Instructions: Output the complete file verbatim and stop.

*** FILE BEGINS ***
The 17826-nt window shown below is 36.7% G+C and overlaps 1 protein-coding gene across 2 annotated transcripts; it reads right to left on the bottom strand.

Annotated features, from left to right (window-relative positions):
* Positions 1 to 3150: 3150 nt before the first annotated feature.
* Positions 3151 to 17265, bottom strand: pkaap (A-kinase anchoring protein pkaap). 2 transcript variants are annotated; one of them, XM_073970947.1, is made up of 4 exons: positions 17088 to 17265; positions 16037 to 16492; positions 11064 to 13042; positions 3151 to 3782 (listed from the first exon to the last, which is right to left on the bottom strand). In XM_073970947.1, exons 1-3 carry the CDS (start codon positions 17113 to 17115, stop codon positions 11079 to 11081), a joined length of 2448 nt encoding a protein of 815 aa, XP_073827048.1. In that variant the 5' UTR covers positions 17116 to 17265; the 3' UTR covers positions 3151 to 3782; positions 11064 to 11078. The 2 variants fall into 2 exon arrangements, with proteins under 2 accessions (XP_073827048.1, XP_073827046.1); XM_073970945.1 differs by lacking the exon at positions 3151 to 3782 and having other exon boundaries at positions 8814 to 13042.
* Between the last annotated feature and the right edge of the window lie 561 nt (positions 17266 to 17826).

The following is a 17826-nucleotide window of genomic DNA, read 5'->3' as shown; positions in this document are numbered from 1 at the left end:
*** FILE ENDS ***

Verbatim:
The 17826-nt window shown below is 36.7% G+C and overlaps 1 protein-coding gene across 2 annotated transcripts; it reads right to left on the bottom strand.

Annotated features, from left to right (window-relative positions):
* Positions 1 to 3150: 3150 nt before the first annotated feature.
* Positions 3151 to 17265, bottom strand: pkaap (A-kinase anchoring protein pkaap). 2 transcript variants are annotated; one of them, XM_073970947.1, is made up of 4 exons: positions 17088 to 17265; positions 16037 to 16492; positions 11064 to 13042; positions 3151 to 3782 (listed from the first exon to the last, which is right to left on the bottom strand). In XM_073970947.1, exons 1-3 carry the CDS (start codon positions 17113 to 17115, stop codon positions 11079 to 11081), a joined length of 2448 nt encoding a protein of 815 aa, XP_073827048.1. In that variant the 5' UTR covers positions 17116 to 17265; the 3' UTR covers positions 3151 to 3782; positions 11064 to 11078. The 2 variants fall into 2 exon arrangements, with proteins under 2 accessions (XP_073827048.1, XP_073827046.1); XM_073970945.1 differs by lacking the exon at positions 3151 to 3782 and having other exon boundaries at positions 8814 to 13042.
* Between the last annotated feature and the right edge of the window lie 561 nt (positions 17266 to 17826).

The following is a 17826-nucleotide window of genomic DNA, read 5'->3' as shown; positions in this document are numbered from 1 at the left end: